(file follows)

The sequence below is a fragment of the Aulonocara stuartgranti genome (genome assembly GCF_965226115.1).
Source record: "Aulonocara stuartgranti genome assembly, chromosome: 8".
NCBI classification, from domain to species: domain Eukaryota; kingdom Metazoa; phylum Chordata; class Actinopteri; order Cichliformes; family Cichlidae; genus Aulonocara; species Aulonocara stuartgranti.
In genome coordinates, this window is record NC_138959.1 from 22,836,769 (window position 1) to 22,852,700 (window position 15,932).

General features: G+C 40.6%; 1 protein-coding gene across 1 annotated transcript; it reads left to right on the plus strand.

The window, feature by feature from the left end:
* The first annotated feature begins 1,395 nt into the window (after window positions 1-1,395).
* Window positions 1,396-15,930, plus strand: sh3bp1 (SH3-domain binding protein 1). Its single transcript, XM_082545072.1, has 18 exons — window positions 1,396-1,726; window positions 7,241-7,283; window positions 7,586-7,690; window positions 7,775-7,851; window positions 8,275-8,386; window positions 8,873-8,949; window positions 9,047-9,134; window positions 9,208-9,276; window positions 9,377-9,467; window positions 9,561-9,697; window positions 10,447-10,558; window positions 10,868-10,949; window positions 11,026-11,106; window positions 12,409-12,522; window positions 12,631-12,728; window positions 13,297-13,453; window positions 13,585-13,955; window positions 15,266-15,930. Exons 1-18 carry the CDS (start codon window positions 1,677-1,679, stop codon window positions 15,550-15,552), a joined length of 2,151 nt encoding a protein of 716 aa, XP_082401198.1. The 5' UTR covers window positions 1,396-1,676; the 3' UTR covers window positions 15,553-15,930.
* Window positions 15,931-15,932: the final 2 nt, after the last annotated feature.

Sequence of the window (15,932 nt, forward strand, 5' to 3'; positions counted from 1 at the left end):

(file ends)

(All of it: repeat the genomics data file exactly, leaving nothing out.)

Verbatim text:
The sequence below is a fragment of the Aulonocara stuartgranti genome (genome assembly GCF_965226115.1).
Source record: "Aulonocara stuartgranti genome assembly, chromosome: 8".
NCBI classification, from domain to species: domain Eukaryota; kingdom Metazoa; phylum Chordata; class Actinopteri; order Cichliformes; family Cichlidae; genus Aulonocara; species Aulonocara stuartgranti.
In genome coordinates, this window is record NC_138959.1 from 22,836,769 (window position 1) to 22,852,700 (window position 15,932).

General features: G+C 40.6%; 1 protein-coding gene across 1 annotated transcript; it reads left to right on the plus strand.

The window, feature by feature from the left end:
* The first annotated feature begins 1,395 nt into the window (after window positions 1-1,395).
* Window positions 1,396-15,930, plus strand: sh3bp1 (SH3-domain binding protein 1). Its single transcript, XM_082545072.1, has 18 exons — window positions 1,396-1,726; window positions 7,241-7,283; window positions 7,586-7,690; window positions 7,775-7,851; window positions 8,275-8,386; window positions 8,873-8,949; window positions 9,047-9,134; window positions 9,208-9,276; window positions 9,377-9,467; window positions 9,561-9,697; window positions 10,447-10,558; window positions 10,868-10,949; window positions 11,026-11,106; window positions 12,409-12,522; window positions 12,631-12,728; window positions 13,297-13,453; window positions 13,585-13,955; window positions 15,266-15,930. Exons 1-18 carry the CDS (start codon window positions 1,677-1,679, stop codon window positions 15,550-15,552), a joined length of 2,151 nt encoding a protein of 716 aa, XP_082401198.1. The 5' UTR covers window positions 1,396-1,676; the 3' UTR covers window positions 15,553-15,930.
* Window positions 15,931-15,932: the final 2 nt, after the last annotated feature.

Sequence of the window (15,932 nt, forward strand, 5' to 3'; positions counted from 1 at the left end):